In the second case, the former director general of projects at the Ministry of Higher Education and five businessmen were accused of establishing companies and obtaining ministry projects through them, exaggerating prices, obligating other companies contracted with the ministry to deal with them, and obtaining funds. Work is underway to calculate the amount of money that was embezzled.
In the third case, an employee working for the Foreign Ministry was arrested for having disbursed approximately SR733,000, in an irregular manner, from an account of one of the Kingdom’s embassies.
In the fourth case, an employee of the Ministry of Information was arrested for issuing 328 media licenses and receiving around SR700,000.
Two employees at a regional branch of the Ministry of Finance were suspended after two citizens bribed them with SR126,000 out of a total amount of SR8 million agreed upon, in return for facilitating payment of financial compensation.
In the sixth case, three employees in the Education Department in one of the governorates were suspended for obtaining SR624,000 in cash installments from a businessman in exchange for facilitating access to seven projects amounting to SR3.2 million.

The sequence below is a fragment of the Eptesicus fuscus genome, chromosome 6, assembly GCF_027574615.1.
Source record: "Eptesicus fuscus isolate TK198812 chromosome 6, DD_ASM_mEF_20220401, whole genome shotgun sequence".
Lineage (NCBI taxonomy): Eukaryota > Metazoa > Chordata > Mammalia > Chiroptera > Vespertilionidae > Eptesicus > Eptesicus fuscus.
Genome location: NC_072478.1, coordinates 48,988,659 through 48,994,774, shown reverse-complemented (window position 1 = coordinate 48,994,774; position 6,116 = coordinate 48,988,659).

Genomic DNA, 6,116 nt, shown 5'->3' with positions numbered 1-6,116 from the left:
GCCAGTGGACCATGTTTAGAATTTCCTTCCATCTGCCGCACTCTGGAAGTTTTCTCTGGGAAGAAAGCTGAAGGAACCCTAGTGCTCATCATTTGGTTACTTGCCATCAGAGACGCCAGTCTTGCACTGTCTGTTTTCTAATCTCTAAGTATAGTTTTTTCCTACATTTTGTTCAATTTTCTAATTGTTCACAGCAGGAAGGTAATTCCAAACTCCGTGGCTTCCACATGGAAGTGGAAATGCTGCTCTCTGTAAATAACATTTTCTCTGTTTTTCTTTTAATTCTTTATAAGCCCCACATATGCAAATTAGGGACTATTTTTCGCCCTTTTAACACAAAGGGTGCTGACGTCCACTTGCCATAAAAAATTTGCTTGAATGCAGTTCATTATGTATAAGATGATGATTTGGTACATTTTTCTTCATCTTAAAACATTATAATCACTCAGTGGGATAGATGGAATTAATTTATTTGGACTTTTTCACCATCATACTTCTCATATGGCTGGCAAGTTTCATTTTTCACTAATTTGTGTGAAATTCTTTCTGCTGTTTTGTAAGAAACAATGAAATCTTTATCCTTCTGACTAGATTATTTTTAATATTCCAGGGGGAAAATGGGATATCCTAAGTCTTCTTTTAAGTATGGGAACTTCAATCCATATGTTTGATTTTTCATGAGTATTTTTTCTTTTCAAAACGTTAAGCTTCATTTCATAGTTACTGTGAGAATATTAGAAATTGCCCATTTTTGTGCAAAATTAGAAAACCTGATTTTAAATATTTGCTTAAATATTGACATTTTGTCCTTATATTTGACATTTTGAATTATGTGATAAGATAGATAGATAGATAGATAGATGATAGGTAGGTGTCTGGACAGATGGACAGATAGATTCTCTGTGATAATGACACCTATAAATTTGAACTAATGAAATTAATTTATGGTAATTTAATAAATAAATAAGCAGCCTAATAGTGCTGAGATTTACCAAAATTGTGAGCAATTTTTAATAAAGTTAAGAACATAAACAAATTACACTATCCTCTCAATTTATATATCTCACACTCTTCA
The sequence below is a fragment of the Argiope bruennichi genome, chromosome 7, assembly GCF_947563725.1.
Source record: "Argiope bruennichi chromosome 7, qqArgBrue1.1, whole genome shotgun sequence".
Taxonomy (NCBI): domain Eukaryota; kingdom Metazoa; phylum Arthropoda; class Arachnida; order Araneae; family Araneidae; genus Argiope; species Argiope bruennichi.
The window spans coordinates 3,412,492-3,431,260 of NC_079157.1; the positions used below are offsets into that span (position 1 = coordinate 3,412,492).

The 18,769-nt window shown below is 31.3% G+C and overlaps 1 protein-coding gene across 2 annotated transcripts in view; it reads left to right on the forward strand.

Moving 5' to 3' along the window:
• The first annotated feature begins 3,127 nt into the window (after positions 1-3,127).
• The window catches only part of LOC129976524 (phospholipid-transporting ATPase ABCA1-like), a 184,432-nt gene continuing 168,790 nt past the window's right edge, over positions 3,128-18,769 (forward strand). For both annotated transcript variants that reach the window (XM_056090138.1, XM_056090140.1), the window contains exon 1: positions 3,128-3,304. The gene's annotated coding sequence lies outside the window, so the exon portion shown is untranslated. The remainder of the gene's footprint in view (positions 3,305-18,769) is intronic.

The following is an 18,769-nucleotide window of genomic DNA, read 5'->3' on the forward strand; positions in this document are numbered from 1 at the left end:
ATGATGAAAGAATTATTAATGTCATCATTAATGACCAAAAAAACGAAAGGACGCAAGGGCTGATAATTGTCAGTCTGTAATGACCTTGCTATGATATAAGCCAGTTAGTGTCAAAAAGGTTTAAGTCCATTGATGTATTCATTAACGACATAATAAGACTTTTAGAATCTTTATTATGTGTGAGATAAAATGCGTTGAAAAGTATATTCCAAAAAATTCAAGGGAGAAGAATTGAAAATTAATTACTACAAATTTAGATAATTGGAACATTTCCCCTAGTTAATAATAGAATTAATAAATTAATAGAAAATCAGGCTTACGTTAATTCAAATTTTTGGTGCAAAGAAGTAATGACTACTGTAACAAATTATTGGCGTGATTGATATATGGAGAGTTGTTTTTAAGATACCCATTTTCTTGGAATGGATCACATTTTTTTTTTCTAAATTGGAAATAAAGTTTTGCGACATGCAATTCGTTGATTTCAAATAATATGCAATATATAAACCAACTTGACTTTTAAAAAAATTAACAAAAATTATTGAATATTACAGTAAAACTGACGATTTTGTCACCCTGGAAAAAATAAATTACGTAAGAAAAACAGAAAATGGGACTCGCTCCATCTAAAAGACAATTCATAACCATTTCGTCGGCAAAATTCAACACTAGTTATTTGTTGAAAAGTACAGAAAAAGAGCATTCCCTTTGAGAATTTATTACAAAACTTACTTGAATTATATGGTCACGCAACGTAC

The seventh case was in cooperation with the Ministry of Justice, where a notary was arrested in one of the regions for issuing a lost deed in an irregular manner to one of his relatives.
In cooperation with the Ministry of Interior, an officer with the rank of captain working in a regional branch of the General Directorate for Narcotics Control was arrested for obtaining SR35,000 from an expatriate, in exchange for holding a case related to his brother.
A further case involved a bank employee in one of the Kingdom’s governorates who was suspended for obtaining SR21,000 from some of the bank’s clients in exchange for completing their financing procedures.
And the last case involved two employees working in a municipality who were arrested for receiving SR25,000.